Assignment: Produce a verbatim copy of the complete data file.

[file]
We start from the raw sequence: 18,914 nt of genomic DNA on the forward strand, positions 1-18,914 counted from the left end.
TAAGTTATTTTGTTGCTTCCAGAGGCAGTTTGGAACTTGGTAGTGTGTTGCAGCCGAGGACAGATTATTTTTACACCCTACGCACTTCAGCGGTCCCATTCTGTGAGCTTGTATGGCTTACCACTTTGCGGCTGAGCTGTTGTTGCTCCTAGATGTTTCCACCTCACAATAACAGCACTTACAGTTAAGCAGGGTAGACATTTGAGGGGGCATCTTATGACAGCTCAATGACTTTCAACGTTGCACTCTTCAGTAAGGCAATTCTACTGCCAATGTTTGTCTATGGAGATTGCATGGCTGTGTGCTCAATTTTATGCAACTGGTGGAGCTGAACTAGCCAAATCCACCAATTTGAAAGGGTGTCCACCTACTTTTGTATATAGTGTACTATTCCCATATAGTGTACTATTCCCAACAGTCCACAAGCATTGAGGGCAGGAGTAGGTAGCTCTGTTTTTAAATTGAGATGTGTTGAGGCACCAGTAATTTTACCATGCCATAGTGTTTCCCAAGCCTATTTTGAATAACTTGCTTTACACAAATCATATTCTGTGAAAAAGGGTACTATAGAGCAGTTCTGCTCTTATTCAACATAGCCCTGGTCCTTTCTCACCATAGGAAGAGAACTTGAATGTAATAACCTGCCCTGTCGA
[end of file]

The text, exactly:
We start from the raw sequence: 18,914 nt of genomic DNA on the forward strand, positions 1-18,914 counted from the left end.
TAAGTTATTTTGTTGCTTCCAGAGGCAGTTTGGAACTTGGTAGTGTGTTGCAGCCGAGGACAGATTATTTTTACACCCTACGCACTTCAGCGGTCCCATTCTGTGAGCTTGTATGGCTTACCACTTTGCGGCTGAGCTGTTGTTGCTCCTAGATGTTTCCACCTCACAATAACAGCACTTACAGTTAAGCAGGGTAGACATTTGAGGGGGCATCTTATGACAGCTCAATGACTTTCAACGTTGCACTCTTCAGTAAGGCAATTCTACTGCCAATGTTTGTCTATGGAGATTGCATGGCTGTGTGCTCAATTTTATGCAACTGGTGGAGCTGAACTAGCCAAATCCACCAATTTGAAAGGGTGTCCACCTACTTTTGTATATAGTGTACTATTCCCATATAGTGTACTATTCCCAACAGTCCACAAGCATTGAGGGCAGGAGTAGGTAGCTCTGTTTTTAAATTGAGATGTGTTGAGGCACCAGTAATTTTACCATGCCATAGTGTTTCCCAAGCCTATTTTGAATAACTTGCTTTACACAAATCATATTCTGTGAAAAAGGGTACTATAGAGCAGTTCTGCTCTTATTCAACATAGCCCTGGTCCTTTCTCACCATAGGAAGAGAACTTGAATGTAATAACCTGCCCTGTCGA